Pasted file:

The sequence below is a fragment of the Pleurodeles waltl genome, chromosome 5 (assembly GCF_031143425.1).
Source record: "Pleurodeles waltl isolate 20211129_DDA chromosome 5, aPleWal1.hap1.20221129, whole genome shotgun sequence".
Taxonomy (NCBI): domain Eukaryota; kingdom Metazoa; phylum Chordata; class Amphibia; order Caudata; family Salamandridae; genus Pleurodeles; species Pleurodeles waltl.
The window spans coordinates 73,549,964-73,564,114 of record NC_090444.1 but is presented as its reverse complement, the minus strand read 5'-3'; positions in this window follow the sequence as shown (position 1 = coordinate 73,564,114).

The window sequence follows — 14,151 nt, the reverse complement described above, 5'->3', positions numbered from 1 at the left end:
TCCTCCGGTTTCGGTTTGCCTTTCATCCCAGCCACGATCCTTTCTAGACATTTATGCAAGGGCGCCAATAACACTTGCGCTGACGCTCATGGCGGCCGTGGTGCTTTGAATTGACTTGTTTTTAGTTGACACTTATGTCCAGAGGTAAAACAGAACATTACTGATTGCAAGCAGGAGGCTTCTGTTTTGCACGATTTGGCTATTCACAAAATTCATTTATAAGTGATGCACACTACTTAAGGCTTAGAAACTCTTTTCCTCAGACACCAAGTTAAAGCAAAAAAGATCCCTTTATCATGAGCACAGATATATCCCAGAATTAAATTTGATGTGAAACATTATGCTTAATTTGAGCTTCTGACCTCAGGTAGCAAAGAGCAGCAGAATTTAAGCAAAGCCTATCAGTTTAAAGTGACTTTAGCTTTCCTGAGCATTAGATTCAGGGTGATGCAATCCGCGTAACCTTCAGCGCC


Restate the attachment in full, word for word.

The sequence below is a fragment of the Pleurodeles waltl genome, chromosome 5 (assembly GCF_031143425.1).
Source record: "Pleurodeles waltl isolate 20211129_DDA chromosome 5, aPleWal1.hap1.20221129, whole genome shotgun sequence".
Taxonomy (NCBI): domain Eukaryota; kingdom Metazoa; phylum Chordata; class Amphibia; order Caudata; family Salamandridae; genus Pleurodeles; species Pleurodeles waltl.
The window spans coordinates 73,549,964-73,564,114 of record NC_090444.1 but is presented as its reverse complement, the minus strand read 5'-3'; positions in this window follow the sequence as shown (position 1 = coordinate 73,564,114).

The window sequence follows — 14,151 nt, the reverse complement described above, 5'->3', positions numbered from 1 at the left end:
TCCTCCGGTTTCGGTTTGCCTTTCATCCCAGCCACGATCCTTTCTAGACATTTATGCAAGGGCGCCAATAACACTTGCGCTGACGCTCATGGCGGCCGTGGTGCTTTGAATTGACTTGTTTTTAGTTGACACTTATGTCCAGAGGTAAAACAGAACATTACTGATTGCAAGCAGGAGGCTTCTGTTTTGCACGATTTGGCTATTCACAAAATTCATTTATAAGTGATGCACACTACTTAAGGCTTAGAAACTCTTTTCCTCAGACACCAAGTTAAAGCAAAAAAGATCCCTTTATCATGAGCACAGATATATCCCAGAATTAAATTTGATGTGAAACATTATGCTTAATTTGAGCTTCTGACCTCAGGTAGCAAAGAGCAGCAGAATTTAAGCAAAGCCTATCAGTTTAAAGTGACTTTAGCTTTCCTGAGCATTAGATTCAGGGTGATGCAATCCGCGTAACCTTCAGCGCC